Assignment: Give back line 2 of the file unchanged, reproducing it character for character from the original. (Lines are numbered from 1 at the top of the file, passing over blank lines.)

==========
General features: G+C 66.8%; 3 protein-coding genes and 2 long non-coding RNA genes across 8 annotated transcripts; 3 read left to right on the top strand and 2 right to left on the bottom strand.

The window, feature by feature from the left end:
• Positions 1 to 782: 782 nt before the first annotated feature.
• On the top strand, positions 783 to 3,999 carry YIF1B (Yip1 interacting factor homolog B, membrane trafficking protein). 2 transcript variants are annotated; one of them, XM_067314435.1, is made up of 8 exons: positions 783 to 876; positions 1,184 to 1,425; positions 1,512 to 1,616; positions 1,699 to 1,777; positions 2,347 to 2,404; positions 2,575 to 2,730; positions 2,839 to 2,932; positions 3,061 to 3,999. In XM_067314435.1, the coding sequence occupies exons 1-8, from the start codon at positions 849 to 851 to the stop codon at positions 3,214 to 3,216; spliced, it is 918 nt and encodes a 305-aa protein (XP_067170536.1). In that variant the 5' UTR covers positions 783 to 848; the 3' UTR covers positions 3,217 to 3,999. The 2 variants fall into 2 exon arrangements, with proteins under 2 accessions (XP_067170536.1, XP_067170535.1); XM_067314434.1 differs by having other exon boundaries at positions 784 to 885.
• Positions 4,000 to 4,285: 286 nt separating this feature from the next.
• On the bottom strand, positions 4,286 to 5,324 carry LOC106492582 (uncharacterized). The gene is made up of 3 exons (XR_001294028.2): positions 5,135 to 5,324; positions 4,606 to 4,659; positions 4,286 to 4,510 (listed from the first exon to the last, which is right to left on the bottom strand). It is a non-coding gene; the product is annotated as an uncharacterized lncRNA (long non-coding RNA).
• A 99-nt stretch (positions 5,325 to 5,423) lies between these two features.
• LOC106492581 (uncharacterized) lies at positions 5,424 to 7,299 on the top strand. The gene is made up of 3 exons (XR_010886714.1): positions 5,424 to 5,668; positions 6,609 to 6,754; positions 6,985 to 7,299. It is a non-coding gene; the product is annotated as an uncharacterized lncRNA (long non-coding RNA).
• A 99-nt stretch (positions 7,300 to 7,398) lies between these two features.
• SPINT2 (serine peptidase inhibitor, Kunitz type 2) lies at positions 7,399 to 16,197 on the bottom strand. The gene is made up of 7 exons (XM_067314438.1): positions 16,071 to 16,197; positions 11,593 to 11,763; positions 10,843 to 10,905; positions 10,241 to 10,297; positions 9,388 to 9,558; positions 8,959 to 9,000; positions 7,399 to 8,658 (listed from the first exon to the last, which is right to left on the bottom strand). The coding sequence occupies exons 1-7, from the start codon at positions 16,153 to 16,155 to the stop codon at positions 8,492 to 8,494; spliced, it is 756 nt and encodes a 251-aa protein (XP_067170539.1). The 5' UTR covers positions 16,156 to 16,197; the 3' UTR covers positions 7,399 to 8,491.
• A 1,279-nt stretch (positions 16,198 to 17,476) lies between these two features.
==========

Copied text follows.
The window, feature by feature from the left end: